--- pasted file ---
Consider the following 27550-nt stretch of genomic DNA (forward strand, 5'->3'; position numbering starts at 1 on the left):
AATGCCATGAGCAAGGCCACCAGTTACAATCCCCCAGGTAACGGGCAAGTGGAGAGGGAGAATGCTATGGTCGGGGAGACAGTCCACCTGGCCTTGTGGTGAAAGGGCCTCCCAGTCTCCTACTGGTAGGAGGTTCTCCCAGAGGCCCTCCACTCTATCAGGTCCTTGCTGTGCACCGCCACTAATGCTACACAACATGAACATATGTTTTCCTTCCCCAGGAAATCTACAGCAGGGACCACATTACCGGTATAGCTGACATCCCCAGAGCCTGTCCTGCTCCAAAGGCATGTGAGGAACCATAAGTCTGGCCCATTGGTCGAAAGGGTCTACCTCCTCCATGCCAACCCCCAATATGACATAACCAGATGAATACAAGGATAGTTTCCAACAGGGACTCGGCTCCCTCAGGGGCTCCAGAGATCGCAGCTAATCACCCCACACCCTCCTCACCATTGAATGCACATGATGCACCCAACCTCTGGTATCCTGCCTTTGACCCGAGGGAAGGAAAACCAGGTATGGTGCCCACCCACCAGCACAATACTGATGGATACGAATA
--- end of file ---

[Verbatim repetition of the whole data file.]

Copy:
Consider the following 27550-nt stretch of genomic DNA (forward strand, 5'->3'; position numbering starts at 1 on the left):
AATGCCATGAGCAAGGCCACCAGTTACAATCCCCCAGGTAACGGGCAAGTGGAGAGGGAGAATGCTATGGTCGGGGAGACAGTCCACCTGGCCTTGTGGTGAAAGGGCCTCCCAGTCTCCTACTGGTAGGAGGTTCTCCCAGAGGCCCTCCACTCTATCAGGTCCTTGCTGTGCACCGCCACTAATGCTACACAACATGAACATATGTTTTCCTTCCCCAGGAAATCTACAGCAGGGACCACATTACCGGTATAGCTGACATCCCCAGAGCCTGTCCTGCTCCAAAGGCATGTGAGGAACCATAAGTCTGGCCCATTGGTCGAAAGGGTCTACCTCCTCCATGCCAACCCCCAATATGACATAACCAGATGAATACAAGGATAGTTTCCAACAGGGACTCGGCTCCCTCAGGGGCTCCAGAGATCGCAGCTAATCACCCCACACCCTCCTCACCATTGAATGCACATGATGCACCCAACCTCTGGTATCCTGCCTTTGACCCGAGGGAAGGAAAACCAGGTATGGTGCCCACCCACCAGCACAATACTGATGGATACGAATA